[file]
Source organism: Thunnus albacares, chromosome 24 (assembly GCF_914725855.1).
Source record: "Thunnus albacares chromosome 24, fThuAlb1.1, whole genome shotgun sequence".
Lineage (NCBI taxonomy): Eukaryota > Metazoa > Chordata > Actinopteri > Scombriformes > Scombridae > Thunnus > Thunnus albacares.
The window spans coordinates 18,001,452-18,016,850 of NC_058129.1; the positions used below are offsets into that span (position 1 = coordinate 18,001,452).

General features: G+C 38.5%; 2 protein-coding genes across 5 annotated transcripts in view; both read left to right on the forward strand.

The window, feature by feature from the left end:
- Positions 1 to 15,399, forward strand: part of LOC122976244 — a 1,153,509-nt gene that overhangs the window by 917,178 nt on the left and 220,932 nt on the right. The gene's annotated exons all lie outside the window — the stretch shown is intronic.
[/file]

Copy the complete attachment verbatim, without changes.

Source organism: Thunnus albacares, chromosome 24 (assembly GCF_914725855.1).
Source record: "Thunnus albacares chromosome 24, fThuAlb1.1, whole genome shotgun sequence".
Lineage (NCBI taxonomy): Eukaryota > Metazoa > Chordata > Actinopteri > Scombriformes > Scombridae > Thunnus > Thunnus albacares.
The window spans coordinates 18,001,452-18,016,850 of NC_058129.1; the positions used below are offsets into that span (position 1 = coordinate 18,001,452).

General features: G+C 38.5%; 2 protein-coding genes across 5 annotated transcripts in view; both read left to right on the forward strand.

The window, feature by feature from the left end:
- Positions 1 to 15,399, forward strand: part of LOC122976244 — a 1,153,509-nt gene that overhangs the window by 917,178 nt on the left and 220,932 nt on the right. The gene's annotated exons all lie outside the window — the stretch shown is intronic.